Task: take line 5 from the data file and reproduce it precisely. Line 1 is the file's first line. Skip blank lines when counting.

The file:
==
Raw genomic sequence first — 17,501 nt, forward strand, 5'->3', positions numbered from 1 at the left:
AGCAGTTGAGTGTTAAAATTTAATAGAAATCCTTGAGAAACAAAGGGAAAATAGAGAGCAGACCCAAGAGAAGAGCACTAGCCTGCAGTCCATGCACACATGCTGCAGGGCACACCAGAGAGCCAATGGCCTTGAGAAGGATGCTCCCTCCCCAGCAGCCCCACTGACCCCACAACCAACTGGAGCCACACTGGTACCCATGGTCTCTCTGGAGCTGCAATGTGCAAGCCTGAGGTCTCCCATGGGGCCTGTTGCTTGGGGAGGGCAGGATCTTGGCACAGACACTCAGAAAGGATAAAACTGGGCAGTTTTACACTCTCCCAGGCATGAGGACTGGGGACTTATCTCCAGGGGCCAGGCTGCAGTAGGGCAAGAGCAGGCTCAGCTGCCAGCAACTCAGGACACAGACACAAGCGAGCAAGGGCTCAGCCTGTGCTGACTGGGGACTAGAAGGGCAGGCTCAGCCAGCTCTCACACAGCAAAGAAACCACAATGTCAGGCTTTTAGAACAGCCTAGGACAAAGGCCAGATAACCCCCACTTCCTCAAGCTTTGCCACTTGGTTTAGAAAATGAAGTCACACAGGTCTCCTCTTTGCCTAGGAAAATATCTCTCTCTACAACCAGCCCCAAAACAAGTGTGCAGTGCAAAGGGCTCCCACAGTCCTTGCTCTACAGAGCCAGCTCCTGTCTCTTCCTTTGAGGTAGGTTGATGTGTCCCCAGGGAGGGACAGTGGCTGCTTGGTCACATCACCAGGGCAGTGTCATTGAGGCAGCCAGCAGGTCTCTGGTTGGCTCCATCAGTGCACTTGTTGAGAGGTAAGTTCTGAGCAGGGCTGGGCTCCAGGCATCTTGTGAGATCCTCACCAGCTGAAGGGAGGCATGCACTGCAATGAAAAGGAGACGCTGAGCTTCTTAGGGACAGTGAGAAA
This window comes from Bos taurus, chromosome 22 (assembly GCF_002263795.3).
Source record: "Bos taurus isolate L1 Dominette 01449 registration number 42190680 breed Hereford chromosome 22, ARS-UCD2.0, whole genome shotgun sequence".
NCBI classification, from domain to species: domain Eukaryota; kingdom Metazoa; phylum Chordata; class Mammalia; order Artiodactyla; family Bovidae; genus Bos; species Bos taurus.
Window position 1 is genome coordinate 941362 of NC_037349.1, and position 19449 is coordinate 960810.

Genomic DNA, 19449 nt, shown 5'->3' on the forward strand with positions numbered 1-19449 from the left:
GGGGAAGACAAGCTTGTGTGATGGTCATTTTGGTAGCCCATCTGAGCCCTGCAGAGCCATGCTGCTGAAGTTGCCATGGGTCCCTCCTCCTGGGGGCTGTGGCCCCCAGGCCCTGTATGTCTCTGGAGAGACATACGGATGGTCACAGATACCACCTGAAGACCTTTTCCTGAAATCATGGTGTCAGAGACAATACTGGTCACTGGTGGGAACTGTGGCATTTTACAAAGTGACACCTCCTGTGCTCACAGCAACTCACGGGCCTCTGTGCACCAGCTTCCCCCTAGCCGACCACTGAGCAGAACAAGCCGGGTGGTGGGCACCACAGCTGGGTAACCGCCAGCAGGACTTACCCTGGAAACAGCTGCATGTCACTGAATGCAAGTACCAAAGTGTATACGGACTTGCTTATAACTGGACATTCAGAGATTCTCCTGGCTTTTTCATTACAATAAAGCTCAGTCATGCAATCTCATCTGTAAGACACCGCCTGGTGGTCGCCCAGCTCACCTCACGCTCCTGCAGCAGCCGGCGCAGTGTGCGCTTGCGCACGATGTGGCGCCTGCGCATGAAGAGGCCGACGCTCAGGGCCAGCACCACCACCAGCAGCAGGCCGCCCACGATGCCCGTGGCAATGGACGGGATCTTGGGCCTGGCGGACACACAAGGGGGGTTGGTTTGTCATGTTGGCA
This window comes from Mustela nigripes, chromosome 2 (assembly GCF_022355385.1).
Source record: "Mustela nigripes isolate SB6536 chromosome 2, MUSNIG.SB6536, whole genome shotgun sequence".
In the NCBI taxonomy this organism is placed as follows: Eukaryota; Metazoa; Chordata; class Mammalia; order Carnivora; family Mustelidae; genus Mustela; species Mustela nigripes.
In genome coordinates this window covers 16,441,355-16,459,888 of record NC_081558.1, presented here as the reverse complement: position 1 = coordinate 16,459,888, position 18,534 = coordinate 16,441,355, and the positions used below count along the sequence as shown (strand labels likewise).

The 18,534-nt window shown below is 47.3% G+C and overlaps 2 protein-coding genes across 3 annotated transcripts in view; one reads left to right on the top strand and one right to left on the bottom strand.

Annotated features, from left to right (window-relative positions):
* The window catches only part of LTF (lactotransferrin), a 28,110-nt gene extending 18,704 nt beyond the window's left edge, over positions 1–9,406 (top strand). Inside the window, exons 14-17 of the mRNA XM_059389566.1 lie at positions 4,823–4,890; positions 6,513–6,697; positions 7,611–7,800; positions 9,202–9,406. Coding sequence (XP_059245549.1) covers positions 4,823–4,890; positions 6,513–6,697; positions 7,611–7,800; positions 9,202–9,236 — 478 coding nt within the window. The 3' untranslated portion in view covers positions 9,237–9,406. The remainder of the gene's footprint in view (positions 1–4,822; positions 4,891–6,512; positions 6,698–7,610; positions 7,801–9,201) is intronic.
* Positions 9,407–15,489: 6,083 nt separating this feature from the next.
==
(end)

NCBI classification, from domain to species: domain Eukaryota; kingdom Metazoa; phylum Chordata; class Mammalia; order Artiodactyla; family Bovidae; genus Bos; species Bos taurus.